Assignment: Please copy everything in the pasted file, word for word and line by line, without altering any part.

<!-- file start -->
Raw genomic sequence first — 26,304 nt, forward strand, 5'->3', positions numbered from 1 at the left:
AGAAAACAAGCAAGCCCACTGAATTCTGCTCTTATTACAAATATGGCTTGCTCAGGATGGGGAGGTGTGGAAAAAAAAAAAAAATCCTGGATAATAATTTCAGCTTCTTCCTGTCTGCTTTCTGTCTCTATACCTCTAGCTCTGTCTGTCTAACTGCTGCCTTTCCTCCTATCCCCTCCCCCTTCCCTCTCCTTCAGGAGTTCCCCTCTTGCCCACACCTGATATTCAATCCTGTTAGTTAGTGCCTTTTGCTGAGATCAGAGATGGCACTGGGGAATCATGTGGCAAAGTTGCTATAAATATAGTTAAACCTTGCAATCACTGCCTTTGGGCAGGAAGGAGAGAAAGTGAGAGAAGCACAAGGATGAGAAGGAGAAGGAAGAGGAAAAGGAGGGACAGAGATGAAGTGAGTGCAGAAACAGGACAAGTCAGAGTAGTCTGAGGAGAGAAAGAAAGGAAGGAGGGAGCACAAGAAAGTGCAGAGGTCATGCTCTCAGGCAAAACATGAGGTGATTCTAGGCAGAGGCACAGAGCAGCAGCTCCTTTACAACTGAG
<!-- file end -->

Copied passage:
Raw genomic sequence first — 26,304 nt, forward strand, 5'->3', positions numbered from 1 at the left:
AGAAAACAAGCAAGCCCACTGAATTCTGCTCTTATTACAAATATGGCTTGCTCAGGATGGGGAGGTGTGGAAAAAAAAAAAAAATCCTGGATAATAATTTCAGCTTCTTCCTGTCTGCTTTCTGTCTCTATACCTCTAGCTCTGTCTGTCTAACTGCTGCCTTTCCTCCTATCCCCTCCCCCTTCCCTCTCCTTCAGGAGTTCCCCTCTTGCCCACACCTGATATTCAATCCTGTTAGTTAGTGCCTTTTGCTGAGATCAGAGATGGCACTGGGGAATCATGTGGCAAAGTTGCTATAAATATAGTTAAACCTTGCAATCACTGCCTTTGGGCAGGAAGGAGAGAAAGTGAGAGAAGCACAAGGATGAGAAGGAGAAGGAAGAGGAAAAGGAGGGACAGAGATGAAGTGAGTGCAGAAACAGGACAAGTCAGAGTAGTCTGAGGAGAGAAAGAAAGGAAGGAGGGAGCACAAGAAAGTGCAGAGGTCATGCTCTCAGGCAAAACATGAGGTGATTCTAGGCAGAGGCACAGAGCAGCAGCTCCTTTACAACTGAG